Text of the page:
Starfield needs to bring me engaging decisions when designing my character as well. It needs to make me want to play every different set of skills and type of build to see just how interesting Starfield's galaxy is from a different perspective. Maybe I want to be a fast-draw pirate gunslinger that lies as well – and fast – as I pull my laser pistol. But maybe I also want to be a down-on-my-luck engineer who scavenges wrecked ships for every last rusted component to tinker with or trade for my next meal of freeze-dried nutrient paste. 

And Starfield should probably talk about why my character has to steal or scrape to survive.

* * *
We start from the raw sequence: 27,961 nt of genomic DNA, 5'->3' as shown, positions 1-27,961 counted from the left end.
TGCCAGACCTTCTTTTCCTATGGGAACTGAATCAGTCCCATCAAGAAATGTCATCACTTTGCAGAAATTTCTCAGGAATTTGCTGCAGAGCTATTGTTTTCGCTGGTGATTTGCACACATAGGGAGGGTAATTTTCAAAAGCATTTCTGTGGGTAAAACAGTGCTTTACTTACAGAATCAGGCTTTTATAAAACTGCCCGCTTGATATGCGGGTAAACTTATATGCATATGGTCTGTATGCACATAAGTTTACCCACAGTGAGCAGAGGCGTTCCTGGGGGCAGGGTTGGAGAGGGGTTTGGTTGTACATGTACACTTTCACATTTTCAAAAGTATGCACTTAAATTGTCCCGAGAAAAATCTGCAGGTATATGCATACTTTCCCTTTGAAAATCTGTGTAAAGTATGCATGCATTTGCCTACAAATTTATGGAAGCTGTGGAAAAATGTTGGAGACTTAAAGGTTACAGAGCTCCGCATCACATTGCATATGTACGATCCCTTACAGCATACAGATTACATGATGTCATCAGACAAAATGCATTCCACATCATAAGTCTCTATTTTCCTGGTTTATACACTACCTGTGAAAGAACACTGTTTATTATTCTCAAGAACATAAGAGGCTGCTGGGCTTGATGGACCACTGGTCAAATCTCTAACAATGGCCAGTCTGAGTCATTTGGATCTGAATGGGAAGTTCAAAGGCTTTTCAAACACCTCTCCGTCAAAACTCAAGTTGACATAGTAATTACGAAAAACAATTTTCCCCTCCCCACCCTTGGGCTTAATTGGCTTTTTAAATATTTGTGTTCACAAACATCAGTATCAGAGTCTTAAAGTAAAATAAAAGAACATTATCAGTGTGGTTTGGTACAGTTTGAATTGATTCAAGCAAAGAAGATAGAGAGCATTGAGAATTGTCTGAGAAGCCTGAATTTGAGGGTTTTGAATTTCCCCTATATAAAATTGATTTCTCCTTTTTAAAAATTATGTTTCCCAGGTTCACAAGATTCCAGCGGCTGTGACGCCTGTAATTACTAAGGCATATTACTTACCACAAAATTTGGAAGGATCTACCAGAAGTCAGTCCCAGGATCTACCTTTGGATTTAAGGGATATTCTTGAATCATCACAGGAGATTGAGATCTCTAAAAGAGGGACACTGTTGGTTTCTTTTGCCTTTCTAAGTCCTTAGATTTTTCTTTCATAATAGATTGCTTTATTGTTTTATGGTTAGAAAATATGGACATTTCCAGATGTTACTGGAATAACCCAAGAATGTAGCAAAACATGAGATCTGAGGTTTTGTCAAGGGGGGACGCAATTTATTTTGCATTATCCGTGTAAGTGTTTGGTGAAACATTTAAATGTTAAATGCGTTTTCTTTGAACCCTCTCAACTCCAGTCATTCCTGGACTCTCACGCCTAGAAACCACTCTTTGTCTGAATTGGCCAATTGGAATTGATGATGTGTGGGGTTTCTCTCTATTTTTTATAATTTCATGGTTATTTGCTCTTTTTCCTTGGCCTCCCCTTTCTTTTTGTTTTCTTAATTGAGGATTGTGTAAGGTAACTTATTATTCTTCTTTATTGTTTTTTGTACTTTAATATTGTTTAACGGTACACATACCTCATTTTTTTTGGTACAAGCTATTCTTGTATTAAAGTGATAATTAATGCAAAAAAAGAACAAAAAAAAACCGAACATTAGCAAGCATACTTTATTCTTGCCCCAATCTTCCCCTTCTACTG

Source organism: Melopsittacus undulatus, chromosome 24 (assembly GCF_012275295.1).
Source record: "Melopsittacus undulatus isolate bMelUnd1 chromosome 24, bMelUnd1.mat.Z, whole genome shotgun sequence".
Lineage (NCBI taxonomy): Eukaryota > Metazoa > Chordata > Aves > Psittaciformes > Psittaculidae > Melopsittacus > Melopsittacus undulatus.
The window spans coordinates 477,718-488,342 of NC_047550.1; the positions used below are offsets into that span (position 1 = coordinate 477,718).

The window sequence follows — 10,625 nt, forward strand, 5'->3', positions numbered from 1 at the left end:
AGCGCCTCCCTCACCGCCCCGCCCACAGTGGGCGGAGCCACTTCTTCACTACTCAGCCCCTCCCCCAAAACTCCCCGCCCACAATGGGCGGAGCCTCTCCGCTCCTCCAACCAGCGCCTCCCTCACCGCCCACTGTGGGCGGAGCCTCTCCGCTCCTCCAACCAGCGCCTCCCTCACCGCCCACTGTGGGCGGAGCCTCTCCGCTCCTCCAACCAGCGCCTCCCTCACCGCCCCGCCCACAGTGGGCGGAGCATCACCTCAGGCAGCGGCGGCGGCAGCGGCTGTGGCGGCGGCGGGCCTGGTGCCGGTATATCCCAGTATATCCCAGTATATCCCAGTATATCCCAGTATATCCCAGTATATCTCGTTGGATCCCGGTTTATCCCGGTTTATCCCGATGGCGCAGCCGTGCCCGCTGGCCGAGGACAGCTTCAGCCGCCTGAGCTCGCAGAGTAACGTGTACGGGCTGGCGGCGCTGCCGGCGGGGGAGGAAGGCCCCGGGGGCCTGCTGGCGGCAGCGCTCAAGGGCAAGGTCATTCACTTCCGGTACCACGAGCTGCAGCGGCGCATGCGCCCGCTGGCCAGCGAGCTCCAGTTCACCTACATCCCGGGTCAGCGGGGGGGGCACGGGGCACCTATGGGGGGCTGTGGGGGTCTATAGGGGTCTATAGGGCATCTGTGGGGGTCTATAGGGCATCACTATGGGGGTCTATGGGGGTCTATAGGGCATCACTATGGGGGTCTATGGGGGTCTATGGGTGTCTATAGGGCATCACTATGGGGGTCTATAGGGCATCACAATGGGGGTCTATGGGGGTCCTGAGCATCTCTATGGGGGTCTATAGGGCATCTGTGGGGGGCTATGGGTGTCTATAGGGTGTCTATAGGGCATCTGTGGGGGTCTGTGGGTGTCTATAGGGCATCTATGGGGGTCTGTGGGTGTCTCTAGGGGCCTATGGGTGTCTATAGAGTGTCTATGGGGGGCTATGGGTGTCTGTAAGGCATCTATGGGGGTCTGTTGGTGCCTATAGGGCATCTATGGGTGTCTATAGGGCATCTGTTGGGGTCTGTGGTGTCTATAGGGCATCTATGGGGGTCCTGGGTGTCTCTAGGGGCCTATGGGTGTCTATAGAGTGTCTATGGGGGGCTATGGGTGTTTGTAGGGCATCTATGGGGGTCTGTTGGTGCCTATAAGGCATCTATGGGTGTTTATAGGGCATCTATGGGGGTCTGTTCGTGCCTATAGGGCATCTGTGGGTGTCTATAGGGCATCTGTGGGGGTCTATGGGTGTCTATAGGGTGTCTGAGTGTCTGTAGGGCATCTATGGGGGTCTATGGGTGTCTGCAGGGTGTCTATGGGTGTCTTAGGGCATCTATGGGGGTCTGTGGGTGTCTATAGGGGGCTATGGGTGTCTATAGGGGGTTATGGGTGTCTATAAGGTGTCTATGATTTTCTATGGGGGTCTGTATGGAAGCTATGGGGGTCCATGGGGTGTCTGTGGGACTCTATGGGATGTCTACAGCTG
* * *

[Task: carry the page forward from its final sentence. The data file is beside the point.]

Starfield gun lying on a table beside a sandwich

(Image credit: Bethesda)

Say something important

Progress, both societal and technological, is at the heart of science fiction as a genre. In the 1960's, Star Trek smashed racial and social barriers by showing us visions of a future where society was united, empathic, and multicultural. In the same decade, Ursula K. Le Guin's novel Left Hand of Darkness contemplated how society and gender intersect through the lens of a futuristic alien species.

There are video games that fit the same bill, making commentary central to their narrative or weaving it into the fabric of their setting. The Oddworld series tackles consumerism and capitalism with deft – and dark – humor, following your attempts to save your alien race from becoming steak dinners for their corporate overlords. Bethesda even has its own example already, with the Fallout series and its satire of everything from jingoistic propaganda to nuclear proliferation and war, all worked deep into its setting.